A bar. Could be in any town, in any country in the world. Just a one-room bar with a dusty mirror, dusty bottles, and dusty smiles. A bar with too many heartaches and too few customers. Like every other bar.
Unlike every other bar.
When he ran — flung himself, more like — through the doors, everyone sitting at the bar squinted and held their forearms up against the bolt of afternoon sunlight that came shooting in. “Christ,” murmured someone sitting at a back table.
His eyes were red and his breath was ragged. He looked like he hadn’t shaved for days. He looked around wildly and threw himself breathlessly against the bar. “Where is she?” he asked the bartender. “Is she here?”
The bartender looked around. The only other woman in the bar was Tinky, and she was drowsing quietly over a Moscow Mule in the banquette.
“I don’t know who you mean,” she said. “You all right, mister?” Her hands flew up to adjust her hair.
He stared at her. “Then it must be you,” he said. “It must be you. You’ve got to listen to me. Heaven is missing an angel, and it’s you.”
The bartender looked at him and laughed, a little nervously. “That’s a good one,” she said, starting to turn away. Something in his voice stopped her.
“You don’t understand,” he said. “This isn’t a joke. My God, you don’t see. Heaven is missing an angel, and they’re going to rain hell on us until they get her back.”
“They couldn’t have found me already,” she whispered tonelessly. “They couldn’t have known.”
She looked at him. He didn’t have any pupils in his eyes. That’s the last thing she noticed, before the tremors started. Before every bottle in the house quivered and shattered. Just before everything went black.
Heaven. No particular time. Or every time; your choice. It’s warm. It’s peaceful. You know the place.
Well. You don’t know it. Not yet.
Soon you’re going to wish you’d never heard of it.
“143, 999…” Jerahmeel paused. Something wasn’t right. “143,997…143,998…143,999…”
The number was 144,000. The number was always 144,000. None were either added nor taken away from their number, nor was their glory ever diminished. That was the point. So where was 144,000?
He counted again. Uriel noticed the dark furrows on his brow and glided over. However angels walk, without moving their feet. Glode. “What’s wrong? You never take this long for evening head count.”
Jerahmeel sighed. “Someone’s missing.”
“You’re kidding me,” Uriel said. “No one’s missing. No one’s ever missing. We don’t go missing.”
“I know,” Jerahmeel said, pinching the bridge of his nose with his thumb and forefinger, “except for this time, someone is.”
“Let me see that,” Uriel said, snatching the clipboard out of Jerahmeel’s hands. (Angels didn’t go missing, but they still used clipboards.) “Is anyone guarding the gates of the dawn this week?”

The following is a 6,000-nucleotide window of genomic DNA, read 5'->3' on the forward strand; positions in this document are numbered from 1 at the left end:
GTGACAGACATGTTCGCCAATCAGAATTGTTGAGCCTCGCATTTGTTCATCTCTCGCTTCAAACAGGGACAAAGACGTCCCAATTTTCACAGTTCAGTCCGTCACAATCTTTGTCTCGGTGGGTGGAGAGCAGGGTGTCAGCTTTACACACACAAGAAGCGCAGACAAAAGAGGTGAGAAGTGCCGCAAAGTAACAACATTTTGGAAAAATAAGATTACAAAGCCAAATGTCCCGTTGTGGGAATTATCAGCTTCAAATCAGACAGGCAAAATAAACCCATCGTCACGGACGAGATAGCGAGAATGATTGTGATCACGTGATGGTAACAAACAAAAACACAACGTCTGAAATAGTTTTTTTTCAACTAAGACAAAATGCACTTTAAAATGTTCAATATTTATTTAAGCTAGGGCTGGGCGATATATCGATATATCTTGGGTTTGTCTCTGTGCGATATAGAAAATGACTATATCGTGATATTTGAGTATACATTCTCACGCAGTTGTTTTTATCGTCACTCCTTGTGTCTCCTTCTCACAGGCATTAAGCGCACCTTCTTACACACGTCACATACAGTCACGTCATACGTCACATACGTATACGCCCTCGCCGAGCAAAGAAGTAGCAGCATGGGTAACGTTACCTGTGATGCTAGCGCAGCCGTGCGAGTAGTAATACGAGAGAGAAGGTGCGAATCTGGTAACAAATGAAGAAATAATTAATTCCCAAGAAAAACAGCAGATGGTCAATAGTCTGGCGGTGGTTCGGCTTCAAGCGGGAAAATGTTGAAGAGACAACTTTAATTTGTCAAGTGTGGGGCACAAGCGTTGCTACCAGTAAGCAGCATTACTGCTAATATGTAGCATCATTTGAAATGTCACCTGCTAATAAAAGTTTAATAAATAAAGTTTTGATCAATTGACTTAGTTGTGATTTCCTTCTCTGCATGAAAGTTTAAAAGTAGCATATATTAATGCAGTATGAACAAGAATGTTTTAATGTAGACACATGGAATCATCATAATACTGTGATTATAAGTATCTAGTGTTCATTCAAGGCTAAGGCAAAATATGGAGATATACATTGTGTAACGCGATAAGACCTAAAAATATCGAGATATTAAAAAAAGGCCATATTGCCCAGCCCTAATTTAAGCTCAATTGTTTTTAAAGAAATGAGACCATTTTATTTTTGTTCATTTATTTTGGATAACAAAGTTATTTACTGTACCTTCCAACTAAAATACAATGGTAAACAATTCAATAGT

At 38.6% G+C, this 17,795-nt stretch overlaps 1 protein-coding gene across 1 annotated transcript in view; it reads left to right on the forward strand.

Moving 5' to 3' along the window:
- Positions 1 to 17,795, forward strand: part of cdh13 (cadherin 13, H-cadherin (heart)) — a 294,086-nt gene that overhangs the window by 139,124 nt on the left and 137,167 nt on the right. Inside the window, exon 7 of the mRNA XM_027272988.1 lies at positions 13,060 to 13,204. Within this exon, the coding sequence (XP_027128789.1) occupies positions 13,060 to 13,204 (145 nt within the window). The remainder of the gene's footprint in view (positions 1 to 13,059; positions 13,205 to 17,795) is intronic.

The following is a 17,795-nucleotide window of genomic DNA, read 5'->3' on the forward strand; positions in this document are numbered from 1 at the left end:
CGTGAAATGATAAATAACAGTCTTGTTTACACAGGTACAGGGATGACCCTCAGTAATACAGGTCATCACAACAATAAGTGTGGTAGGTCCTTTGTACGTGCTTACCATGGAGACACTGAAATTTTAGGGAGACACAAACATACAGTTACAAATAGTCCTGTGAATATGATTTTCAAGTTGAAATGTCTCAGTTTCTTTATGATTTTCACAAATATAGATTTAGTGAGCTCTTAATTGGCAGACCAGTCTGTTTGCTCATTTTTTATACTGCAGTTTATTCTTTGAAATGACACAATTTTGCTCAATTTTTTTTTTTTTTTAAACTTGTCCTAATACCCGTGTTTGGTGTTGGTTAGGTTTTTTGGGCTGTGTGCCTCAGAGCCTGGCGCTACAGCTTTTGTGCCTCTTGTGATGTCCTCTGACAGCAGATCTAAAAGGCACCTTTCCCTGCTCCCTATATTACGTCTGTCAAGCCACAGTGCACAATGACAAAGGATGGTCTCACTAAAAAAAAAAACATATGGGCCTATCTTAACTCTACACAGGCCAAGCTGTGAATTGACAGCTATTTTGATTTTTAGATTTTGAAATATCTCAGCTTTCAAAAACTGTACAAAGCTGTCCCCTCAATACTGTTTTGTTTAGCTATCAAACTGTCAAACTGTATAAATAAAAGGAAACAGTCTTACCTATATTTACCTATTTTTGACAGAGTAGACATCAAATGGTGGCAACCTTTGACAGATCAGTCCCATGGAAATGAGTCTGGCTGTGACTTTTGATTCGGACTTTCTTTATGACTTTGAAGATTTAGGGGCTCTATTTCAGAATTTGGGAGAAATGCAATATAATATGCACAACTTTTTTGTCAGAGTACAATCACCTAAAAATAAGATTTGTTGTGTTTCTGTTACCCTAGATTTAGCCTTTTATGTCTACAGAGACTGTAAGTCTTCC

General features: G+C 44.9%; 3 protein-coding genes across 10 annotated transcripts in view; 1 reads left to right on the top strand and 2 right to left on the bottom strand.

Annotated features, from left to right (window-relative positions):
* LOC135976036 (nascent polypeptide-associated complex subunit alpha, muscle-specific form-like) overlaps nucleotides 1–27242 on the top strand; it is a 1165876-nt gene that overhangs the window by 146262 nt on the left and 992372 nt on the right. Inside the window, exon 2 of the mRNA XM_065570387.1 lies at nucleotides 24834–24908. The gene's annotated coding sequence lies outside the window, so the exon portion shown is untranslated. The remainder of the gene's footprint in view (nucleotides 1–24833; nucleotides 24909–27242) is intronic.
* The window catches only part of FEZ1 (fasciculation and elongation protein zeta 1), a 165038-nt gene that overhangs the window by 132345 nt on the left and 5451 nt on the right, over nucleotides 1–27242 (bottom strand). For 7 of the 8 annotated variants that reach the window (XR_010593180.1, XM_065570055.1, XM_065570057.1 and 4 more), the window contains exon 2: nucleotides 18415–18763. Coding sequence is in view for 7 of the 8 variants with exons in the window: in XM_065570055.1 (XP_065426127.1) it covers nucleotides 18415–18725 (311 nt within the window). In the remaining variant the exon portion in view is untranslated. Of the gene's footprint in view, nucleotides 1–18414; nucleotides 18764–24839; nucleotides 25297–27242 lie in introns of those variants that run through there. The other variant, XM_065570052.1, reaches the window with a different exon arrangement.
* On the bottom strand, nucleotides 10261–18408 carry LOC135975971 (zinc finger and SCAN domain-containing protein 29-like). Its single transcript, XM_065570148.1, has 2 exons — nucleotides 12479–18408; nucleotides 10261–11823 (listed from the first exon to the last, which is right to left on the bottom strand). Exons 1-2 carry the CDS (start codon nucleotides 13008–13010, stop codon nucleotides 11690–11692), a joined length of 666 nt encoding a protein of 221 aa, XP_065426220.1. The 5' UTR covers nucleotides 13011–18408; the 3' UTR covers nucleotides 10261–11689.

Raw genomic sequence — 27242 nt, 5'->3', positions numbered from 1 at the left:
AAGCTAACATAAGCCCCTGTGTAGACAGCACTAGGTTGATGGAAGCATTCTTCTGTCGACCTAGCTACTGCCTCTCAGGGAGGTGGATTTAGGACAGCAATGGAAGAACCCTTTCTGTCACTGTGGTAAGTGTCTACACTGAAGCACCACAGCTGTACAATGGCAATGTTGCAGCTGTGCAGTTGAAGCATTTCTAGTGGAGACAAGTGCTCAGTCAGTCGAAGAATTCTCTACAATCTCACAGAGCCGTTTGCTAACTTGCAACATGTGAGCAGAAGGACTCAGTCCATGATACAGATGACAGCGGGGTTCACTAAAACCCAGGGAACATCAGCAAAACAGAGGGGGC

“Not from our side,” Jerahmeel said. “It’s the cherubim’s turn.” The cherubim would have a field day with this one, if cherubim ever needed to use a field. Whatever the cherubic equivalent of a field was, they’d have a day on it.
“Is anyone wrestling a patriarch? Delivering tidings of gladness and great joy? Telling shepherds not to be afraid?”
Jerahmeel shook his head. “None of those things have happened for thousands of years.”
“Oh,” Uriel said, then peered briefly down at the earth. “You’re sure?”
“Well,” Jerahmeel said. “I think I’m sure. They’ve either already happened or they haven’t happened yet. But they’re not happening right now. I know that much.”
“Then someone’s missing,” Uriel said, and Jerahmeel’s heart sank.
“Then someone’s missing,” he agreed. “And I think it’s Holly.”
“How could this happen? Could someone have taken her?”
“I don’t know. I don’t know. We have to think. We have to think.”
“Maybe it would be better if someone had taken her,” Uriel said.
Jerahmeel looked at him, astonished. “Better? Better, to know that someone had somehow forced their way into Heaven — undetected, mind you — and made off with an unwilling Power and Principality of the Fourth Sphere? That sounds better to you?”
Uriel tried to smile, but it slid off his face. “The only other alternative is that she left us. And you know what has to happen if she left us.”
Jerahmeel sat down, hard.
“You know what we’re going to have to do,” Uriel said, and Jerahmeel knew his face looked every bit as anxious as his companion’s. He nodded. “I know.”
“We’re going to have to tell the Heavenly Host. And the Heavenly Host is going to want us to bring her back, if we have to rip her out of the heart of hell with our own hands.”
A clot of clouds gathered in the distance. They were pulsing with heat and with darkness and there were webs of lightning flickering in them.
Heaven was missing an angel.
Mallory is an Editor of The Toast.